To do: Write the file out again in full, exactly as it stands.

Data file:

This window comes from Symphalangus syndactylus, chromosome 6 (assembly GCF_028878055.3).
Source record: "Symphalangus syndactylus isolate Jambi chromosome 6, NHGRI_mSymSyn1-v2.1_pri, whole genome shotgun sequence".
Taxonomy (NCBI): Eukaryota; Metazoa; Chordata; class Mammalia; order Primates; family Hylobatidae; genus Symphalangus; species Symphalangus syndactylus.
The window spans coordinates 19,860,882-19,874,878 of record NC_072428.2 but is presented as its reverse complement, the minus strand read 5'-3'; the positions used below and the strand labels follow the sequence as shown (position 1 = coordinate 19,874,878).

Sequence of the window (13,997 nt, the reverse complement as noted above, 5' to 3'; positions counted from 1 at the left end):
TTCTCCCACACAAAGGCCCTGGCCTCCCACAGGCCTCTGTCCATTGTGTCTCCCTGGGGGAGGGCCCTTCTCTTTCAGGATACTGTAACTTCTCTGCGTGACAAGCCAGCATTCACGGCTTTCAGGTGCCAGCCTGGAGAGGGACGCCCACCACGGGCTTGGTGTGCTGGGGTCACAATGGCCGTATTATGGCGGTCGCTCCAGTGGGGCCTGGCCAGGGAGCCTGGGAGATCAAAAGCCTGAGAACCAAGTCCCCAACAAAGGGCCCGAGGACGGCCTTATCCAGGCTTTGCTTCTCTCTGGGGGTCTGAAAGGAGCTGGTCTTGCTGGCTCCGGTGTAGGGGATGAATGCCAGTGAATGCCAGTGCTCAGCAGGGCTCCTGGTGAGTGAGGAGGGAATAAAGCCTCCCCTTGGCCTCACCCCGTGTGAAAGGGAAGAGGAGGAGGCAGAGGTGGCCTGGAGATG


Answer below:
This window comes from Symphalangus syndactylus, chromosome 6 (assembly GCF_028878055.3).
Source record: "Symphalangus syndactylus isolate Jambi chromosome 6, NHGRI_mSymSyn1-v2.1_pri, whole genome shotgun sequence".
Taxonomy (NCBI): Eukaryota; Metazoa; Chordata; class Mammalia; order Primates; family Hylobatidae; genus Symphalangus; species Symphalangus syndactylus.
The window spans coordinates 19,860,882-19,874,878 of record NC_072428.2 but is presented as its reverse complement, the minus strand read 5'-3'; the positions used below and the strand labels follow the sequence as shown (position 1 = coordinate 19,874,878).

Sequence of the window (13,997 nt, the reverse complement as noted above, 5' to 3'; positions counted from 1 at the left end):
TTCTCCCACACAAAGGCCCTGGCCTCCCACAGGCCTCTGTCCATTGTGTCTCCCTGGGGGAGGGCCCTTCTCTTTCAGGATACTGTAACTTCTCTGCGTGACAAGCCAGCATTCACGGCTTTCAGGTGCCAGCCTGGAGAGGGACGCCCACCACGGGCTTGGTGTGCTGGGGTCACAATGGCCGTATTATGGCGGTCGCTCCAGTGGGGCCTGGCCAGGGAGCCTGGGAGATCAAAAGCCTGAGAACCAAGTCCCCAACAAAGGGCCCGAGGACGGCCTTATCCAGGCTTTGCTTCTCTCTGGGGGTCTGAAAGGAGCTGGTCTTGCTGGCTCCGGTGTAGGGGATGAATGCCAGTGAATGCCAGTGCTCAGCAGGGCTCCTGGTGAGTGAGGAGGGAATAAAGCCTCCCCTTGGCCTCACCCCGTGTGAAAGGGAAGAGGAGGAGGCAGAGGTGGCCTGGAGATG